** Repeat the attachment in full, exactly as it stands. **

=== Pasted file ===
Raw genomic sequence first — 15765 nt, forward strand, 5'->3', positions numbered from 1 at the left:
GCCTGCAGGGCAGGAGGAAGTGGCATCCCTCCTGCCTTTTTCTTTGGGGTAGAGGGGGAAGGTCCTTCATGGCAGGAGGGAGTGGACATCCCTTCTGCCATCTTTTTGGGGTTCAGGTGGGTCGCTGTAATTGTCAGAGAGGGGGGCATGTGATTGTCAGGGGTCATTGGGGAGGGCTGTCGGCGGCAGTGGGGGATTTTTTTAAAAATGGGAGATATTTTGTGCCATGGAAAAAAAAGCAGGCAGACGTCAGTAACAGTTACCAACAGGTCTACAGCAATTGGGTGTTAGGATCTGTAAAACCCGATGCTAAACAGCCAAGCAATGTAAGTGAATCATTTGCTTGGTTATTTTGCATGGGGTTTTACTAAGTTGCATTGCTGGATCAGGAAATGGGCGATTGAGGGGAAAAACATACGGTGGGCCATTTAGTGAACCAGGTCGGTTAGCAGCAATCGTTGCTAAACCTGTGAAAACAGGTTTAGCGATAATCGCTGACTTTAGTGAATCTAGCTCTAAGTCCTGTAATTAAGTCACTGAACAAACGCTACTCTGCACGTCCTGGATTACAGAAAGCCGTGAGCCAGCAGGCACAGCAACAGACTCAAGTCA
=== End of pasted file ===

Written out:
Raw genomic sequence first — 15765 nt, forward strand, 5'->3', positions numbered from 1 at the left:
GCCTGCAGGGCAGGAGGAAGTGGCATCCCTCCTGCCTTTTTCTTTGGGGTAGAGGGGGAAGGTCCTTCATGGCAGGAGGGAGTGGACATCCCTTCTGCCATCTTTTTGGGGTTCAGGTGGGTCGCTGTAATTGTCAGAGAGGGGGGCATGTGATTGTCAGGGGTCATTGGGGAGGGCTGTCGGCGGCAGTGGGGGATTTTTTTAAAAATGGGAGATATTTTGTGCCATGGAAAAAAAAGCAGGCAGACGTCAGTAACAGTTACCAACAGGTCTACAGCAATTGGGTGTTAGGATCTGTAAAACCCGATGCTAAACAGCCAAGCAATGTAAGTGAATCATTTGCTTGGTTATTTTGCATGGGGTTTTACTAAGTTGCATTGCTGGATCAGGAAATGGGCGATTGAGGGGAAAAACATACGGTGGGCCATTTAGTGAACCAGGTCGGTTAGCAGCAATCGTTGCTAAACCTGTGAAAACAGGTTTAGCGATAATCGCTGACTTTAGTGAATCTAGCTCTAAGTCCTGTAATTAAGTCACTGAACAAACGCTACTCTGCACGTCCTGGATTACAGAAAGCCGTGAGCCAGCAGGCACAGCAACAGACTCAAGTCA